Child Labor

There are an estimated 218 million child laborers worldwide. 126 million are in hazardous work, according to the International Labor Organization (ILO).

Coffee pickers in Usulutan, El Salvador

Child labor is a reality in most countries in the world—even in rich countries like the United States. Often we focus on the obvious visible ways that children work. Other forms remain hidden.

Rural children are routinely engaged in agricultural activities and collecting water, fuel and fodder. In many countries, poor girls work as domestic servants for richer families. Almost everywhere, children, especially girls, perform unpaid work for their families. Work done in the home or in family enterprises is not necessarily easier or more acceptable.

Of great concern are forms of work that are hazardous to the health of children and their families. UNICEF estimates that in Latin America and the Caribbean 17. 4 million children work. These working children make up 16 per cent of the children in the region. Many of them are exposed to environmental hazards, toxic materials or dangerous equipment in the course of supporting themselves and their families.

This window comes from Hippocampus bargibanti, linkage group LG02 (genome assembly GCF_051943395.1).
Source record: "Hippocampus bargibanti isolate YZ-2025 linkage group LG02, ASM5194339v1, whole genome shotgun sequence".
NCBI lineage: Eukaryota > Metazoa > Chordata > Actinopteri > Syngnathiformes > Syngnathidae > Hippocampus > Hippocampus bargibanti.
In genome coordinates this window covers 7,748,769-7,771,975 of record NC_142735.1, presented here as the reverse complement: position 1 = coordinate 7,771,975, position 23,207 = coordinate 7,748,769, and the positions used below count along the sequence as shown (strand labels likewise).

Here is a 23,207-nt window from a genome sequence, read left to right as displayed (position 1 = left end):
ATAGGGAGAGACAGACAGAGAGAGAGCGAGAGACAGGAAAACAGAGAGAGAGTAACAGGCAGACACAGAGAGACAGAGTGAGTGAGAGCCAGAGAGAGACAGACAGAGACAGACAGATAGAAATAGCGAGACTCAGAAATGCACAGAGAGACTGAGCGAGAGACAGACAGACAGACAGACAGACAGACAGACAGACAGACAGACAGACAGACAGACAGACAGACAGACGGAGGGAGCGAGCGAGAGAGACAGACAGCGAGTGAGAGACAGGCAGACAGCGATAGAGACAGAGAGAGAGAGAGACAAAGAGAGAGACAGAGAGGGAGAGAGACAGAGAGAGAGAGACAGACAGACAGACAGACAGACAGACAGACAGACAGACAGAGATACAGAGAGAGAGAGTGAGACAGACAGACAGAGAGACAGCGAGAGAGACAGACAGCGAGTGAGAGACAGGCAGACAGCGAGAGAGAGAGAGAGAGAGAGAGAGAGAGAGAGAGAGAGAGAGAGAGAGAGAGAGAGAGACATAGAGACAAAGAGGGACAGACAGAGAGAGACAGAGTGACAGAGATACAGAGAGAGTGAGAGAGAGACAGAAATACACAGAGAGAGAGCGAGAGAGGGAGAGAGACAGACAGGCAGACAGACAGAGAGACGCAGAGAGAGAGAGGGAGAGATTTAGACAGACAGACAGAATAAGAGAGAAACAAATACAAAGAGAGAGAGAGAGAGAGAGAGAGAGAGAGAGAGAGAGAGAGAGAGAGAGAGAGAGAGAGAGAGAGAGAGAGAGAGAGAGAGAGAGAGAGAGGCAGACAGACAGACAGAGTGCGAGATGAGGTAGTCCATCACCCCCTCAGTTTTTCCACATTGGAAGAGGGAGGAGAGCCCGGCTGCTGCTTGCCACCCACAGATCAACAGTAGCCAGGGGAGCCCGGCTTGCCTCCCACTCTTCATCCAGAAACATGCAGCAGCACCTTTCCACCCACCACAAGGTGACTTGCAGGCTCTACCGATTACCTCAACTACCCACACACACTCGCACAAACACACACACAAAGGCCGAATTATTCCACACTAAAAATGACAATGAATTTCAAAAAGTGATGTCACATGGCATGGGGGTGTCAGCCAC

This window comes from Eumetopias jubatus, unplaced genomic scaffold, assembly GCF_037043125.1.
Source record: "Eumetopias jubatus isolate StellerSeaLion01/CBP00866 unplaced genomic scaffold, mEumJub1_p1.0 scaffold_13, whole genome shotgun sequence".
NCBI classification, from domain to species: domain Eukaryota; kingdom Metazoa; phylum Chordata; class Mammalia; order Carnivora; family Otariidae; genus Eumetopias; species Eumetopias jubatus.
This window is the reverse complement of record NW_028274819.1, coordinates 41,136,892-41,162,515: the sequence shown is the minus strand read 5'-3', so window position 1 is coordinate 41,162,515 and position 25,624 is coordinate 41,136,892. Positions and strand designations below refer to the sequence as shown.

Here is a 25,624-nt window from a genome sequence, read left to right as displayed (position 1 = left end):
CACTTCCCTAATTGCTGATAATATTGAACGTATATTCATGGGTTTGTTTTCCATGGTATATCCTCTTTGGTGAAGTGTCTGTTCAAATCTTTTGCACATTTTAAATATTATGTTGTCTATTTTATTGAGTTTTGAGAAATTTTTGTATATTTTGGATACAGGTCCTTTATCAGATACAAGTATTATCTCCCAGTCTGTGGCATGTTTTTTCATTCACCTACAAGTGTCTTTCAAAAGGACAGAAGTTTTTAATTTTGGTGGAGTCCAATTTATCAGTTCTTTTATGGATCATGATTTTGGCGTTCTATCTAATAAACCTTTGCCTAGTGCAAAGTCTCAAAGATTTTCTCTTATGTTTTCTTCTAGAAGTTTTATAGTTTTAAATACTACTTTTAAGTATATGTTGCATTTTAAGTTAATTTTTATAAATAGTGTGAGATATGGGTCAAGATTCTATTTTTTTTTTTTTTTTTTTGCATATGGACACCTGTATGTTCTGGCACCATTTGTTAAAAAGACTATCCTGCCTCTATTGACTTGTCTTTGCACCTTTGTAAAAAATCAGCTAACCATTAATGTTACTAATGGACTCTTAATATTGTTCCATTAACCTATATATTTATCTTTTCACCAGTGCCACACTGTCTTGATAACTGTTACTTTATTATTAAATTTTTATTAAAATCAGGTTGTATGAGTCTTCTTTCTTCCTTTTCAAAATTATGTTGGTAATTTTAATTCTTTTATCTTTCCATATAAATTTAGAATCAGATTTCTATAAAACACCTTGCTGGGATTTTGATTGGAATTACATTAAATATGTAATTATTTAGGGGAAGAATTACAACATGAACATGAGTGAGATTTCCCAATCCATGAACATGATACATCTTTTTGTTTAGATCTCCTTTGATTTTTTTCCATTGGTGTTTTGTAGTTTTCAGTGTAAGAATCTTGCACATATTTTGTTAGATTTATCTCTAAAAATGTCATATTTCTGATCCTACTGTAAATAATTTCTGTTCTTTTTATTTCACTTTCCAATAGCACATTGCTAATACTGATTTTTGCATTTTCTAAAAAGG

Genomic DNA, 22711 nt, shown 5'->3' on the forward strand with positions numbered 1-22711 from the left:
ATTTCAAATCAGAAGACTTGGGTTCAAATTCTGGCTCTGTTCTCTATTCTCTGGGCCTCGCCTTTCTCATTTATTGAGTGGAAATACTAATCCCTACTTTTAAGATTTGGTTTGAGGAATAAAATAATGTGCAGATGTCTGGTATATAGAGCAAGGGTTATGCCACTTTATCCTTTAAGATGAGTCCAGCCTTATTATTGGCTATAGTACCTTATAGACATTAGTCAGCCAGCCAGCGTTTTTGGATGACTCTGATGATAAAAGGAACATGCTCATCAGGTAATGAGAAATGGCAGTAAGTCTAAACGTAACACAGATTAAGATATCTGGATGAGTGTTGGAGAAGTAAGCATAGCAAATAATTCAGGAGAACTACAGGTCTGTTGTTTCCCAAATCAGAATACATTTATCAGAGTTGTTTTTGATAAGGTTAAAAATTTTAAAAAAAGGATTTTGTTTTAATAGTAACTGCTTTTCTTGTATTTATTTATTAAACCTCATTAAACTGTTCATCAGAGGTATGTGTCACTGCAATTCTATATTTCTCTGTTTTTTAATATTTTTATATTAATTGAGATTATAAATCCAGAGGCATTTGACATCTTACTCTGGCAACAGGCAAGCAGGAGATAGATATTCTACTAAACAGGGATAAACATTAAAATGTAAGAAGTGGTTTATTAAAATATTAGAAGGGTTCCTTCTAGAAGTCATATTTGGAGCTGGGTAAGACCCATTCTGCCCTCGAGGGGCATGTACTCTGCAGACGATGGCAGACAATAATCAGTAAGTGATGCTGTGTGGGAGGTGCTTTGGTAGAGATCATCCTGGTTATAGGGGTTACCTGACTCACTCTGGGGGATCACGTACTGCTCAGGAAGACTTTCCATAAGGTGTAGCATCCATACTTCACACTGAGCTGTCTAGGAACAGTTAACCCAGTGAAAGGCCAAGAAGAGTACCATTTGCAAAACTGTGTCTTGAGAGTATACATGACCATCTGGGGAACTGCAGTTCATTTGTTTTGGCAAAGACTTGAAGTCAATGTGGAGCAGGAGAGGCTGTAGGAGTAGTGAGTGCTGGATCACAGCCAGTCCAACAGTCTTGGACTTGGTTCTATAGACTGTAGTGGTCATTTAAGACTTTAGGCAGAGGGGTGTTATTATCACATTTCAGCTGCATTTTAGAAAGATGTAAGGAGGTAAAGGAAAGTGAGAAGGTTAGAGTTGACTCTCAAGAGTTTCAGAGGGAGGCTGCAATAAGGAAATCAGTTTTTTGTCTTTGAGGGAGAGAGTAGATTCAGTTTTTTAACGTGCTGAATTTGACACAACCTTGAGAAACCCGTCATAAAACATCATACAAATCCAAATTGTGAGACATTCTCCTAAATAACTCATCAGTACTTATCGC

Some children even work as slaves. A United Nations study in 1998 estimated there are 300,000 such children – known as restaveks, working in Haiti. Like slavery the restavek system stresses ownership of the person. Because the children are seen more as property than as child laborers they can be mistreated and even beaten to death without intervention of the authorities.

Child selling roses, Bogota, Colombia.

There is a difference between child work and child labor. Participation in economic activity that does not interfere with education, health or development can be positive for children. Under the International Labor Organization convention 138, light work of this kind is permissible for children over the age of 12.

Child Labor is defined more narrowly. Any work done by children younger than 12 is considered exploitative. Any work that harms a child’s health, or mental, physical and emotional development and work that interferes with education is also considered exploitative.